In 2022, the Museum will expand its programming to reach a wider audience and serve more Atlantans and continue its research, capacity building and outreach efforts, aided by funding from a recent Community Anchor grant from the Institute of Museum and Library Services.

Programs coming this summer will include:

  • Short Course Series: “What Is Left Unspoken, Love” (Wednesdays, June 15-July 6, 1-2:30 p.m.) — Led by scholar Katie Geha, this four-week, immersive, discussion-based course will explore the major themes in the High’s special exhibition “What Is Left Unspoken, Love.”
  • Inquiring Minds (June 14 and July 12, 1-2:30 p.m.) — These events invite participants to explore one of the High’s special exhibitions through small group conversation.
  • Short-Course Studio: Objects of Love (Tuesdays, July 19-Aug. 9, 1:30-3:30 p.m.) — In this multi-week studio course inspired by the special exhibition “What Is Left Unspoken, Love,” participants will learn various art techniques, including embroidery and textile design, figural sculpture making and found-object collage.
  • Art and About Walking Tour (July 14, 6-7 p.m.) — Participants will meet at Ponce City Market to explore works of art found alongside the Atlanta BeltLine Eastside Trail, from public sculpture to wall murals.
  • Studio Sessions: Expressive Figuration in Painting (Aug. 16 or 17, from 1:30-3:30 p.m.) — This art-making workshop draws inspiration from the exhibition “Bob Thompson: This House Is Mine” and explores Thompson’s personal and symbolic visual vocabulary. Participants will develop their own iconography while examining elements of art such as color, form and composition.
  • Docent-Led and Self-Guided Group Tours — Group visits are available to lifelong learning organizations, aging-services organizations and senior living communities. Docent-led tours will include lightweight collapsible stools and assistive listening devices to amplify the facilitator’s voice in the galleries. Other accommodations such as wheelchairs will be available.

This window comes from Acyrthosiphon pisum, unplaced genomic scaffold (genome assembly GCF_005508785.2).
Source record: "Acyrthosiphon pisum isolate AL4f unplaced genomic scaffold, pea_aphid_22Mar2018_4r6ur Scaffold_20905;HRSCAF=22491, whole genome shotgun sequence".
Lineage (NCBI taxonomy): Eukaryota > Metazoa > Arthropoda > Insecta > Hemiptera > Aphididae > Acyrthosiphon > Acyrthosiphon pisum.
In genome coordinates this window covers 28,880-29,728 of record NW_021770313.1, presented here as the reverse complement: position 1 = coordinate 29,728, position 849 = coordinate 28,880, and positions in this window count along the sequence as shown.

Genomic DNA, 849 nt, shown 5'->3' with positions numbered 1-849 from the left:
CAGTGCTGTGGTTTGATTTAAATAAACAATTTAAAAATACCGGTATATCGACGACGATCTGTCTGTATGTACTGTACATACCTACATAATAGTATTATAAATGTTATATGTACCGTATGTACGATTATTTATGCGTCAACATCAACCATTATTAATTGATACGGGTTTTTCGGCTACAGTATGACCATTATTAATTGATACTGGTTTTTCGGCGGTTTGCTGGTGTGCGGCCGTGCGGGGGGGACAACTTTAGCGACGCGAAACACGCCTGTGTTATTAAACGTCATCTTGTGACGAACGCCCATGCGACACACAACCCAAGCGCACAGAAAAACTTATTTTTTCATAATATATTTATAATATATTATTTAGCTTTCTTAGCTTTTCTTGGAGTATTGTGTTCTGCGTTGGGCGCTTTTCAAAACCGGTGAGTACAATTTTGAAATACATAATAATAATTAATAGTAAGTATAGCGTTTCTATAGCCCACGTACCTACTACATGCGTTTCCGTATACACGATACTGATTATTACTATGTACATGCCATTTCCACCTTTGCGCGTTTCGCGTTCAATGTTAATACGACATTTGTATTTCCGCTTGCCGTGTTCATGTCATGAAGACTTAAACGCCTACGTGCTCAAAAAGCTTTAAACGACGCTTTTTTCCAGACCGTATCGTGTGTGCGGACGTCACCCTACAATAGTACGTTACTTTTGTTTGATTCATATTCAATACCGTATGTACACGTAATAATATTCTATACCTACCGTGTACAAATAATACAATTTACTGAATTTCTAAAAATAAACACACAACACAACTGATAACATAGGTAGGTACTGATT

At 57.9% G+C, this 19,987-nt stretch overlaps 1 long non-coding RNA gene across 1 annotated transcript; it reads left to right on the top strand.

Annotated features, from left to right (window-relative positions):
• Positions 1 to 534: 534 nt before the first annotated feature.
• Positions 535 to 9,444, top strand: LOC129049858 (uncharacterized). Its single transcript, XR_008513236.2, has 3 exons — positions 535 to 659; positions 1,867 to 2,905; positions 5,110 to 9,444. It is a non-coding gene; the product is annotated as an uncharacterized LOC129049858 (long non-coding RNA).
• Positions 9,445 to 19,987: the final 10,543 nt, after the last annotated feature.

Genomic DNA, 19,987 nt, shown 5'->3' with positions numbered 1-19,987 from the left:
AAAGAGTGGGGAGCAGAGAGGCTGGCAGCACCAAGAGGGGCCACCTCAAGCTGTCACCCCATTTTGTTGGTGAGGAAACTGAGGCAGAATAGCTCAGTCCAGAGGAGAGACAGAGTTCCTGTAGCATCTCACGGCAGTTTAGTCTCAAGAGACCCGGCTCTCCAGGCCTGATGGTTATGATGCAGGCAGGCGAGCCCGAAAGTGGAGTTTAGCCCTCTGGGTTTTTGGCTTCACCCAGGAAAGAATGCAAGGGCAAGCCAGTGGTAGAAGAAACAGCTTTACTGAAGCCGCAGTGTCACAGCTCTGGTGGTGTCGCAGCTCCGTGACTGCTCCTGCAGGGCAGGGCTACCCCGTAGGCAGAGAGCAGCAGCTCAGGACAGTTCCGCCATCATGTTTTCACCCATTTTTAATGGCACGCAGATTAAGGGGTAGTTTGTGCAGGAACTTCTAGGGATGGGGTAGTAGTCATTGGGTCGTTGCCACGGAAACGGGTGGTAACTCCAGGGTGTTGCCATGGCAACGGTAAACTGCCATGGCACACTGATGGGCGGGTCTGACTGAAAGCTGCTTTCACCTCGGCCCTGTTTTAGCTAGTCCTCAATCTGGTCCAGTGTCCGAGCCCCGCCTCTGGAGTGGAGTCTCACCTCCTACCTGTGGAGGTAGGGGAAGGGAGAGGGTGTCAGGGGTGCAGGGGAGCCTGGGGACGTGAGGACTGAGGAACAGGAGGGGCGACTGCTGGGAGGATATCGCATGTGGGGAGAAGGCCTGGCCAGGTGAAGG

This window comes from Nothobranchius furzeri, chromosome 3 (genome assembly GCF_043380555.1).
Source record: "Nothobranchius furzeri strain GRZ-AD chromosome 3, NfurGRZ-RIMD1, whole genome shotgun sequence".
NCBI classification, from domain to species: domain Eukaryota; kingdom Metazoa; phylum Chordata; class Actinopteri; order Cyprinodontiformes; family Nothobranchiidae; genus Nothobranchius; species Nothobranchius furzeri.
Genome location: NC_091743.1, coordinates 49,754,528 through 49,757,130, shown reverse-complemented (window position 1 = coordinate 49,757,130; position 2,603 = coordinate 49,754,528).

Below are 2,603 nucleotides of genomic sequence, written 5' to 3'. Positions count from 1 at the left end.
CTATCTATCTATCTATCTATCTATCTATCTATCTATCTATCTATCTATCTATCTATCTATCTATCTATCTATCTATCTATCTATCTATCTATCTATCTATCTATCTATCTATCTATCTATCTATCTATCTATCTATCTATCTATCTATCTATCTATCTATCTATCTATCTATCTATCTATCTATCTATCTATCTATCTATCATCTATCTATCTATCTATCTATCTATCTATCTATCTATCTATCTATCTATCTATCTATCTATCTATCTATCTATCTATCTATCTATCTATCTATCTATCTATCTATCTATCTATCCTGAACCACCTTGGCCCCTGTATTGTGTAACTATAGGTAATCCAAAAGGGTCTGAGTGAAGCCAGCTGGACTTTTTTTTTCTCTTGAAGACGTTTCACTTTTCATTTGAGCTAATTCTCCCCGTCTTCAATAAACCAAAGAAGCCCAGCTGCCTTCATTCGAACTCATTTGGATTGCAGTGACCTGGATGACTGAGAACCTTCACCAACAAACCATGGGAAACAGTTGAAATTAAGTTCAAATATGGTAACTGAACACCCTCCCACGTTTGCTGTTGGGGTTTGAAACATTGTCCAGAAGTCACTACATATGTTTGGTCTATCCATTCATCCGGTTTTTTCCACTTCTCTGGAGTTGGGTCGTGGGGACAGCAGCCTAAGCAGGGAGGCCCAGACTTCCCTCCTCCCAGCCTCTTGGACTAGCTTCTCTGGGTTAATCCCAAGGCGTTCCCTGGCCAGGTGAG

For more information and to sign up for programs and classes, visit

About the High Museum of Art
Located in the heart of Atlanta, the High Museum of Art connects with audiences from across the Southeast and around the world through its distinguished collection, dynamic schedule of special exhibitions and engaging community-focused programs. Housed within facilities designed by Pritzker Prize-winning architects Richard Meier and Renzo Piano, the High features a collection of more than 18,000 works of art, including an extensive anthology of 19th- and 20th-century American fine and decorative arts; major holdings of photography and folk and self-taught work, especially that of artists from the American South; burgeoning collections of modern and contemporary art, including paintings, sculpture, new media and design; a growing collection of African art, with work dating from prehistory through the present; and significant holdings of European paintings and works on paper. The High is dedicated to reflecting the diversity of its communities and offering a variety of exhibitions and educational programs that engage visitors with the world of art, the lives of artists and the creative process. For more information about the High, visit

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Media contact:

Marci Davis
Manager of Public Relations